Contemporary Indigenous Remix: Poets Matthew James Weigel and Jordan Abel Sampling from Settler Colonial Archives
Chapter from the book: Bédard-Goulet S. & Premat C. 2023. Nordic and Baltic Perspectives in Canadian Studies: An Interdisciplinary Approach to Northern Spaces Narratives.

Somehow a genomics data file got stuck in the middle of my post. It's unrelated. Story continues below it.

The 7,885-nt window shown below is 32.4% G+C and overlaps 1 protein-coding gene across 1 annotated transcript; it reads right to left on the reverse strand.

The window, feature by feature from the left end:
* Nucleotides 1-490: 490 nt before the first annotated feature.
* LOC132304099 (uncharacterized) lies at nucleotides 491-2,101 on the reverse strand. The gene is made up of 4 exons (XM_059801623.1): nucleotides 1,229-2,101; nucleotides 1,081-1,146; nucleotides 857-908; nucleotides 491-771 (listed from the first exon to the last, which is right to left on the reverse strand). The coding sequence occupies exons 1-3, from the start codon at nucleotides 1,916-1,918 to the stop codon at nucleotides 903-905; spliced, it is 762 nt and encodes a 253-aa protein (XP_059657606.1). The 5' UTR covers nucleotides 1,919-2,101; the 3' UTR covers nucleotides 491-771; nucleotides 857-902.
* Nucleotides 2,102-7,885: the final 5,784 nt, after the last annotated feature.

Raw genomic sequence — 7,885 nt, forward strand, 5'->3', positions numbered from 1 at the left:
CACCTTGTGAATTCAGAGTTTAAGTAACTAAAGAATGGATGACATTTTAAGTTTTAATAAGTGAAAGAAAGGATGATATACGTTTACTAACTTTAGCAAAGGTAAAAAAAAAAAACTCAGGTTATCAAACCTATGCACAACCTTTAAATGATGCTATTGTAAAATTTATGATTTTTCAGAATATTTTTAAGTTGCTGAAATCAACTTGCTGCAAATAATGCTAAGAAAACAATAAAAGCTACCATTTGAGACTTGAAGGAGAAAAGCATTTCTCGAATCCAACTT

This chapter discusses two poetry books by Canada’s Indigenous writers, It Was Treaty/ It Was Me by Dënësųłinë́ and Métis Matthew James Weigel and Injun (2016) by Nisga’a Jordan Abel, as different examples of textual remix. Each of them, albeit in different ways, responds to and exploits the contemporary accessibility and materiality of language, which results from its availability in the digital space and on the Internet, and which, in turn, inspires a series of appropriative procedures (such as copying-pasting, sharing, and remixing, for example) to which language – seen as matter – is then subjected. Critics have referred to contemporary culture, which is dominated by new media technologies, as “remix” culture (Manovich, 2015; O’Neil, 2006; Navas, 2012; Goldsmith, 2010; Dworkin, 2010), in which every Internet user re/produces cultural content, even if they often do so mechanically and uncritically. The poets discussed in this chapter engage in reflective and critical dialogues with the textual material they select, appropriate, and transform—that is, remix, often radically and provocatively—for their own works. Both Weigel and Abel sample from settler colonial archives rather than Indigenous sources, revisiting versions of the past as constructed by colonial sources. However, they do not engage in revisionist rewritings of the sources or their messages. Instead, both poets undertake a series of what Walter Mignolo (2014) theorize as “decolonial gestures.” Their poems foreground investigation of and dialogue with the sources as processes to open the source texts for unlimited re-readings and allow them to arrange and articulate their own space within the formulas and structures of settler colonialism, whose ongoing effects on Indigenous land and being both seek to expose and address.